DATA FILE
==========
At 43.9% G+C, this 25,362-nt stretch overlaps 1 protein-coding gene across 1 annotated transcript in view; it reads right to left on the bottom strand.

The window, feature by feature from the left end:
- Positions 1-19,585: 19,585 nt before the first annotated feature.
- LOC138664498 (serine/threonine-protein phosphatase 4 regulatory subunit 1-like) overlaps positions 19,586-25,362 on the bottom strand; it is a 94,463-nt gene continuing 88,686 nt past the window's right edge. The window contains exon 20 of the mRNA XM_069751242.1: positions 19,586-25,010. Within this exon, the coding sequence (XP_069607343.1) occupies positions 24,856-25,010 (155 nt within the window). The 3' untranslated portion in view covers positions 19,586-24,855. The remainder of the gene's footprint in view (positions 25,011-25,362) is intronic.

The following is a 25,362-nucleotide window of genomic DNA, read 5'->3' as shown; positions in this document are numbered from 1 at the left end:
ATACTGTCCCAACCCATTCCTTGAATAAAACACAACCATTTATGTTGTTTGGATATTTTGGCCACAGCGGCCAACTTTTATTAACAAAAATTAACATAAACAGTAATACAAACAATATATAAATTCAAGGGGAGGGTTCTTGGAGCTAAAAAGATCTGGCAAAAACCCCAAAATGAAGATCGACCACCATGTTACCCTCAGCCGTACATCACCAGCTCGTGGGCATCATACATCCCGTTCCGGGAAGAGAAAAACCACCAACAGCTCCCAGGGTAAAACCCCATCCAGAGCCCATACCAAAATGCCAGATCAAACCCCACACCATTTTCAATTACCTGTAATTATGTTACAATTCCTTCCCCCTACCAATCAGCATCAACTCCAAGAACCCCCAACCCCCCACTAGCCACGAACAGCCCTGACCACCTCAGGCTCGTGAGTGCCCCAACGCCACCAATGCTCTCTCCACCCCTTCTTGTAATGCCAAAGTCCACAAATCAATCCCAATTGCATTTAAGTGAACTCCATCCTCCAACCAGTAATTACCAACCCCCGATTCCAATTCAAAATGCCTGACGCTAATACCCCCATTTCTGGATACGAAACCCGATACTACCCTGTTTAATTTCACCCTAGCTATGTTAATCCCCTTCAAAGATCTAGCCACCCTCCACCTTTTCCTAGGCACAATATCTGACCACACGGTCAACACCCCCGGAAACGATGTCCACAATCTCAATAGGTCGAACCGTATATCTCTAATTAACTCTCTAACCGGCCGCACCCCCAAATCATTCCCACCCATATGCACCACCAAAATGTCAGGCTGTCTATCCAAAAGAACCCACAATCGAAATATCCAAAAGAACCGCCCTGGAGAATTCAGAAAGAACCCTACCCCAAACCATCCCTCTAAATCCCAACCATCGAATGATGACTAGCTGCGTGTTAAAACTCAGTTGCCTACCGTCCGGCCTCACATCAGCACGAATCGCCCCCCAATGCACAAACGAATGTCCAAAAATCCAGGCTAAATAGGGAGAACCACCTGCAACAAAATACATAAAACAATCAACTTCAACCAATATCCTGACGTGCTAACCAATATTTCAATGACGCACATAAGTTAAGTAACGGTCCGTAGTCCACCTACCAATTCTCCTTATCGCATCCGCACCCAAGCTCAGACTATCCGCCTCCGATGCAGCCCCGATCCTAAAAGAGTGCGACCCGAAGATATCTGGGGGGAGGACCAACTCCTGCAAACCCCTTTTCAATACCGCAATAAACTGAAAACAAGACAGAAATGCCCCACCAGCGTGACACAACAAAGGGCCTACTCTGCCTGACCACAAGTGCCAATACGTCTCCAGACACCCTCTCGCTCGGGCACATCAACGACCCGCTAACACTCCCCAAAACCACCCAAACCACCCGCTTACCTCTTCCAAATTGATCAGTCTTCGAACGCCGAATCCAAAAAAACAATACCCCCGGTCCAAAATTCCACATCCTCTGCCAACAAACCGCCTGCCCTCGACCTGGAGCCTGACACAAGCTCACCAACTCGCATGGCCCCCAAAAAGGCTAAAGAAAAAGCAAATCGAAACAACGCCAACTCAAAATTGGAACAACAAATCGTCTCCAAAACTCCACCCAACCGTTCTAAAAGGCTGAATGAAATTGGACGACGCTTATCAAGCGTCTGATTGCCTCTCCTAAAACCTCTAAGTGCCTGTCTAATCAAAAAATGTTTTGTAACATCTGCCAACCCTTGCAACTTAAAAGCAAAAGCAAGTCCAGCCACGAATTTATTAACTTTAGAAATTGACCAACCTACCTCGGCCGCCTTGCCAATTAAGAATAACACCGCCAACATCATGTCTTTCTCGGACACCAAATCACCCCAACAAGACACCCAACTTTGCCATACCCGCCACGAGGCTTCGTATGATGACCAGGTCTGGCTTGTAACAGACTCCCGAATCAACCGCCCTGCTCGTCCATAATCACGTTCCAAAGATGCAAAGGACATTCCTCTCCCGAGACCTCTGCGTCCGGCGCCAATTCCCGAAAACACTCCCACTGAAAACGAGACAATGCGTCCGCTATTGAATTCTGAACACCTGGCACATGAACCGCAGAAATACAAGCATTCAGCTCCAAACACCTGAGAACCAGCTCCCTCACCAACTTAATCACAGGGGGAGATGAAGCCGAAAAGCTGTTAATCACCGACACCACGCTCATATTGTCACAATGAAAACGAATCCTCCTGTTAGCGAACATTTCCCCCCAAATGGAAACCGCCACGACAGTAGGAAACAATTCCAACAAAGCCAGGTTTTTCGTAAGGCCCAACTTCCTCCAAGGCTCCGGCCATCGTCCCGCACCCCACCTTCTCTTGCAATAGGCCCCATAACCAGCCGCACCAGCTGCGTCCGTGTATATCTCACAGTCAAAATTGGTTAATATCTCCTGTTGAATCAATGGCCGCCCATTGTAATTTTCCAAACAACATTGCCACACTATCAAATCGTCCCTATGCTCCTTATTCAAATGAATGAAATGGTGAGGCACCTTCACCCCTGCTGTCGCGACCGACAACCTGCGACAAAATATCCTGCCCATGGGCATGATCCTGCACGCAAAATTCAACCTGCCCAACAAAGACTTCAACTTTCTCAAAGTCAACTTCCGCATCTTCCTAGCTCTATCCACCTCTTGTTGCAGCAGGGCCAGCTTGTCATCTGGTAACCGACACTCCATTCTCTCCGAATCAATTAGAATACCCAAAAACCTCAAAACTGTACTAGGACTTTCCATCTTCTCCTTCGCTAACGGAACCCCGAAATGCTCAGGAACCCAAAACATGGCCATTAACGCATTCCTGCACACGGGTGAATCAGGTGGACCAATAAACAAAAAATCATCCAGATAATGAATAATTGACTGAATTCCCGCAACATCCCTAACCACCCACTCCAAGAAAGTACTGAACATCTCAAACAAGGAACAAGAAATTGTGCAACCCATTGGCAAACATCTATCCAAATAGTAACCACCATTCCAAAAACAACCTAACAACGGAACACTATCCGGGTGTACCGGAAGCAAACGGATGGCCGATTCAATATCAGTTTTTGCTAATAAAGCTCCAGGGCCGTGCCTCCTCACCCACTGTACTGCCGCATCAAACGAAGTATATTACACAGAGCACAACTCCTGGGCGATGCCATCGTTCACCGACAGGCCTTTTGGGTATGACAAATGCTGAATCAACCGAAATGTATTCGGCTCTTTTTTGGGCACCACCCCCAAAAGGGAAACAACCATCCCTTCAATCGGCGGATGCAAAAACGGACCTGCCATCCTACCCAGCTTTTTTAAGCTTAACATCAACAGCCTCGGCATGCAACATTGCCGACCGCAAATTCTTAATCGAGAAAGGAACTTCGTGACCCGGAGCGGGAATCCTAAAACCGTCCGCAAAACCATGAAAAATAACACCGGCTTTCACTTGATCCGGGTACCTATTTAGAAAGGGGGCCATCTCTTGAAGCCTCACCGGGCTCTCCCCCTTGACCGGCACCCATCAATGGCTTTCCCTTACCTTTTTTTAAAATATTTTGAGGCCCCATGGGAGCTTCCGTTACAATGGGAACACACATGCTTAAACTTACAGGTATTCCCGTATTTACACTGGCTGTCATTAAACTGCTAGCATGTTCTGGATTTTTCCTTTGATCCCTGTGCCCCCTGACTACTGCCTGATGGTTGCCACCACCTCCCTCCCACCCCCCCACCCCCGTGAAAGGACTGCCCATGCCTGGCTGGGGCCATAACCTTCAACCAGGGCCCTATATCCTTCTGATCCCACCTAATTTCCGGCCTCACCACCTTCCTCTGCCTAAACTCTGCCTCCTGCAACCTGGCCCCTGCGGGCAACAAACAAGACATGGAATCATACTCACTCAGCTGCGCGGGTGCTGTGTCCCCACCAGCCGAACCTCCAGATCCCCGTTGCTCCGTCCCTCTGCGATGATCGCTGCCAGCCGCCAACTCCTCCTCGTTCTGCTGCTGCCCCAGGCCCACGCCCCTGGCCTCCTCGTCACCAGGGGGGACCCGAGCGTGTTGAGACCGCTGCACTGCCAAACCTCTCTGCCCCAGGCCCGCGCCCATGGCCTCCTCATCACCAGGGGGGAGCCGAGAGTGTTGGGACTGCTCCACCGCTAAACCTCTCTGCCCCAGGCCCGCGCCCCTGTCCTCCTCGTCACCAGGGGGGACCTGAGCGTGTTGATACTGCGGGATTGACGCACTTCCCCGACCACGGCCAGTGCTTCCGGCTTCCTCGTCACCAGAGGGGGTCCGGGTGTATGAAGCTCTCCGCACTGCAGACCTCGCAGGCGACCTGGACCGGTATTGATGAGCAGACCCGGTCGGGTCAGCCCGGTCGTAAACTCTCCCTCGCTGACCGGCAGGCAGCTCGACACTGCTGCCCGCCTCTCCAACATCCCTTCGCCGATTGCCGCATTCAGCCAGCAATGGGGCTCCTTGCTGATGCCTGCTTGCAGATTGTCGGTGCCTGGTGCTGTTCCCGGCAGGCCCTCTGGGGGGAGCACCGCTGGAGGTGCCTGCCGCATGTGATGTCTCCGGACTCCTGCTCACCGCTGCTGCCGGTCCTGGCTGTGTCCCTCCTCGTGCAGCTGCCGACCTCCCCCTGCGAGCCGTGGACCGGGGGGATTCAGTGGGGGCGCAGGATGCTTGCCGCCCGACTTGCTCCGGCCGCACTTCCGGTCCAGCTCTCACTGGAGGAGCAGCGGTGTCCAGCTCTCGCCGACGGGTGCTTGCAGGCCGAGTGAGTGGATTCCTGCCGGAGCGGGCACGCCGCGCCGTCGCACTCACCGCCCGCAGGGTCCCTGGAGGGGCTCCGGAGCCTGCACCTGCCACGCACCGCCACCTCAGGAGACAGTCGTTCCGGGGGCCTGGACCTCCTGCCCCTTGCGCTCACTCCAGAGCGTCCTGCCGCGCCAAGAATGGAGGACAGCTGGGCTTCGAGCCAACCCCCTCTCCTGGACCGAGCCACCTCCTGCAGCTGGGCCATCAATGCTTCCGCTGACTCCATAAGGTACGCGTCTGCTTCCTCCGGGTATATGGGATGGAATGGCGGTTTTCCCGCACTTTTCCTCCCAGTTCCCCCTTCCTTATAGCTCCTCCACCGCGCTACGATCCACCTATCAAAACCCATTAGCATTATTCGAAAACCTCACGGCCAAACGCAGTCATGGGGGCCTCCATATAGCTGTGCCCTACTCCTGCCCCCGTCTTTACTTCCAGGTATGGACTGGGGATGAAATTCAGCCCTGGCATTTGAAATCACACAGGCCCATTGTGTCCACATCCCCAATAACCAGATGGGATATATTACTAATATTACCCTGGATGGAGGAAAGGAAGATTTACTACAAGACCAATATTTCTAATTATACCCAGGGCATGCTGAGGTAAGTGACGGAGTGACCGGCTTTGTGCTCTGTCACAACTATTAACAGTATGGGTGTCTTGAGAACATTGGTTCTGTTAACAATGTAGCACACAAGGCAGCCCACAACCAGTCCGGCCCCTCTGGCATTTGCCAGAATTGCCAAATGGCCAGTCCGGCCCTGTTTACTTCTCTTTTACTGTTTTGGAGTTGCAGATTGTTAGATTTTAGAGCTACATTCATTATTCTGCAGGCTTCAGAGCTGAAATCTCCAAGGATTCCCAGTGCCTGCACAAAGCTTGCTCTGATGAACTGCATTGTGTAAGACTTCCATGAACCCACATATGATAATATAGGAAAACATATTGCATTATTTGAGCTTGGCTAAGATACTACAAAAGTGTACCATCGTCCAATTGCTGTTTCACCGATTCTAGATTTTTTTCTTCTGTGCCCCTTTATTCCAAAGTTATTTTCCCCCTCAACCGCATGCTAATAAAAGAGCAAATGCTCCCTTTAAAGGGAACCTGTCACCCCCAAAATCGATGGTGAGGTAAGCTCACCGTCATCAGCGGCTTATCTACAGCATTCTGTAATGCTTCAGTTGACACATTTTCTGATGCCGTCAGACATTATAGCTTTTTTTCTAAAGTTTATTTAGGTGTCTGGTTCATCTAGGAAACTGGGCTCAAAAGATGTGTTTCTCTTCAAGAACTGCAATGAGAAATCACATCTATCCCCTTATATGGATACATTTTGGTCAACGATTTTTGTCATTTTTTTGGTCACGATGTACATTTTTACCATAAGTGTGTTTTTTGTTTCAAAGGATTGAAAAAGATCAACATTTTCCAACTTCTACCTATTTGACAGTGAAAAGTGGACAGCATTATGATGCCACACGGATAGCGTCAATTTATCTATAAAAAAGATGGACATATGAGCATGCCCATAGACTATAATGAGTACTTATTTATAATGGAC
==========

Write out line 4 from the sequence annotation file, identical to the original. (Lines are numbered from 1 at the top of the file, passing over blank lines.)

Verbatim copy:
- LOC138664498 (serine/threonine-protein phosphatase 4 regulatory subunit 1-like) overlaps positions 19,586-25,362 on the bottom strand; it is a 94,463-nt gene continuing 88,686 nt past the window's right edge. The window contains exon 20 of the mRNA XM_069751242.1: positions 19,586-25,010. Within this exon, the coding sequence (XP_069607343.1) occupies positions 24,856-25,010 (155 nt within the window). The 3' untranslated portion in view covers positions 19,586-24,855. The remainder of the gene's footprint in view (positions 25,011-25,362) is intronic.